Vitamin E and Infection in the Elderly
Aging is associated with a variety of changes in the immune system. These changes result in a less effective immune response, which places the elderly at a greater risk for infection and disease. Respiratory infections cause a great number of morbidity and mortality in the elderly population. Vitamin E has been known to improve the immune response of the elderly and has been suggested for use in preventative strategies for this population. The purpose of this study is to examine the effect of one year vitamin supplementation on respiratory infection in the elderly population residing in nursing homes. This study was conducted using a randomized, double blind, placebo controlled clinical trial at 33 long-term care facilities in the greater Boston area. A total of 617 subjects over the age of 65 were enrolled in the study, with 451 completers. The participants were supplemented wit either 200 IU of vitamin E per day or placebo. The primary outcomes consisted of respiratory tract infection, number of sick days, and antibiotic use. The study involved use of questionnaires, standard anthropometrics measurements, non-invasive body composition, blood and urine sample collection, and delayed type test (DTH) using the Mantoux method. This study has been closed since August 2000 and is in the stage of data analysis only.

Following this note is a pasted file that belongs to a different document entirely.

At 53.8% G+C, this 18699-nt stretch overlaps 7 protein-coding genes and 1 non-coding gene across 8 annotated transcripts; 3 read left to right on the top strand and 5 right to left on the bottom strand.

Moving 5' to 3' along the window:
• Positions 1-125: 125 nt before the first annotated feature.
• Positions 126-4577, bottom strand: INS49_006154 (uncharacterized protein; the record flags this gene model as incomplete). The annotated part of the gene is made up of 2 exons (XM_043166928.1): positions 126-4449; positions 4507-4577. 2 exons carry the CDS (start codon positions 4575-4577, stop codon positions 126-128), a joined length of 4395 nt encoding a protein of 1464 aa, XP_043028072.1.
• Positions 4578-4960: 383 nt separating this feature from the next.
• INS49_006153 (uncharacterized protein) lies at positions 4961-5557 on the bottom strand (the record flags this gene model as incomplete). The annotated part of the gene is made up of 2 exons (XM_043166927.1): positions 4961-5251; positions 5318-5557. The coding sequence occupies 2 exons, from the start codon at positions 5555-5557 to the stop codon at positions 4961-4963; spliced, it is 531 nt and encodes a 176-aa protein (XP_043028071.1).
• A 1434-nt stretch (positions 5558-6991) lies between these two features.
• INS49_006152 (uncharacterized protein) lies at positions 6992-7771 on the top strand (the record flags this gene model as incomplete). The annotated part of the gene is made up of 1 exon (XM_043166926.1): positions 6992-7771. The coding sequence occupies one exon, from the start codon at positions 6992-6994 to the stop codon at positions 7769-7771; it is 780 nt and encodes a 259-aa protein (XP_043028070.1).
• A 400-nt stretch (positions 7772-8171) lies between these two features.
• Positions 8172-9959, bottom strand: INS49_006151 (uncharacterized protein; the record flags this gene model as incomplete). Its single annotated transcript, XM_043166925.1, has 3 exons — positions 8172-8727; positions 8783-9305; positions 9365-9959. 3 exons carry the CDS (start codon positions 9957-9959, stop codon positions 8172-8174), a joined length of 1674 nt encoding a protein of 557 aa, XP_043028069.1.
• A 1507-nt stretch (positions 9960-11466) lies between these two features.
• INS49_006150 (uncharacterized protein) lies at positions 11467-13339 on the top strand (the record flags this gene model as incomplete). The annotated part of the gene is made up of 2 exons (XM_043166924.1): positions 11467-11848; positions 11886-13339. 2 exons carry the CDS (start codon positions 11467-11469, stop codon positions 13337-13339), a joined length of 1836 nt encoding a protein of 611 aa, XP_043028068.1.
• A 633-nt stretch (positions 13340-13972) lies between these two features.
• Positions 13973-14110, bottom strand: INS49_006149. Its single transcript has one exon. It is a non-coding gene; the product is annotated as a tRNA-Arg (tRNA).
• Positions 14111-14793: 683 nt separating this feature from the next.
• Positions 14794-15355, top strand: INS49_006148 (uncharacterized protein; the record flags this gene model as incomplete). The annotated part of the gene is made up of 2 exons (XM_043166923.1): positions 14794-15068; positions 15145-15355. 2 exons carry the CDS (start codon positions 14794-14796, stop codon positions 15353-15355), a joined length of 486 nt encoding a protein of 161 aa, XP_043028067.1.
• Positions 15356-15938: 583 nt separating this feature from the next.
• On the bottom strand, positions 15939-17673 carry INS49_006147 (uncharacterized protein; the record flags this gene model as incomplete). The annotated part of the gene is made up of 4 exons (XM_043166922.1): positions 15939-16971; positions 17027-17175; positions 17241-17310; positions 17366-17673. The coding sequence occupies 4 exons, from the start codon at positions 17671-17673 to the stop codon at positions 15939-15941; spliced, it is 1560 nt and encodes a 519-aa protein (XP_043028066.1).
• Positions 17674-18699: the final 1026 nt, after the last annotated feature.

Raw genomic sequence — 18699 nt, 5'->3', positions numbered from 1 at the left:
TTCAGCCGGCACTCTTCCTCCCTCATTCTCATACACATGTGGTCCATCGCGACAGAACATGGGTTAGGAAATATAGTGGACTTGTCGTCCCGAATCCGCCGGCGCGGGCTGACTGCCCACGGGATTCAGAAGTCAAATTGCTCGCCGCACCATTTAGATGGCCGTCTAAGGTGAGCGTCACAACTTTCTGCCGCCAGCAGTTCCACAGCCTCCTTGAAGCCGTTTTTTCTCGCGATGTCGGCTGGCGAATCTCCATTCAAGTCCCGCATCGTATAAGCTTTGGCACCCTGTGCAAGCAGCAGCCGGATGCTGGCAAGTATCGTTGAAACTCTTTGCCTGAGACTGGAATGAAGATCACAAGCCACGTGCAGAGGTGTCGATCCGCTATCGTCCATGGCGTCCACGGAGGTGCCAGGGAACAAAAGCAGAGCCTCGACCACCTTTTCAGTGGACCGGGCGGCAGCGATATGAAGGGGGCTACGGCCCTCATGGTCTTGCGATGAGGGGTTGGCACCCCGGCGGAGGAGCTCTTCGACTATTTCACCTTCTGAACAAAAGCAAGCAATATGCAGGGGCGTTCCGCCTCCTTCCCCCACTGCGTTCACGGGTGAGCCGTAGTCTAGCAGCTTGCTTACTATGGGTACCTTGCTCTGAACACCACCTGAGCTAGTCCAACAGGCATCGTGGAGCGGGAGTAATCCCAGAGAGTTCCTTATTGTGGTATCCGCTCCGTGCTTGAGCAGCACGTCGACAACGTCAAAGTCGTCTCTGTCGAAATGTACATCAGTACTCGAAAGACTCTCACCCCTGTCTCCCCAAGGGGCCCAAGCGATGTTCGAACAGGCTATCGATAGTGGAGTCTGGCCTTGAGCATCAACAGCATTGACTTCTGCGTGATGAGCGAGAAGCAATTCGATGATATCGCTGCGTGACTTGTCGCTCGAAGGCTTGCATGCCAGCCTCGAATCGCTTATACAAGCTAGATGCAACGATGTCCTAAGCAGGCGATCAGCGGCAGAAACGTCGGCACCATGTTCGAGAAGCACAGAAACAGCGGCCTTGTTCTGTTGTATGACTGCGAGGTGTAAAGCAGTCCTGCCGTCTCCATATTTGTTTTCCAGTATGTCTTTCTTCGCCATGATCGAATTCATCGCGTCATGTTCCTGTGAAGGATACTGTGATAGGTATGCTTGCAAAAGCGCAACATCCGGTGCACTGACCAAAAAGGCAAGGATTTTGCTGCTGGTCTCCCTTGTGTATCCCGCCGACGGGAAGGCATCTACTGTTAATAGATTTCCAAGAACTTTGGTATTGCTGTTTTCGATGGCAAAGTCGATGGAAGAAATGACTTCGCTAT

|Official Title:||Vitamin E and Infection in the Elderly|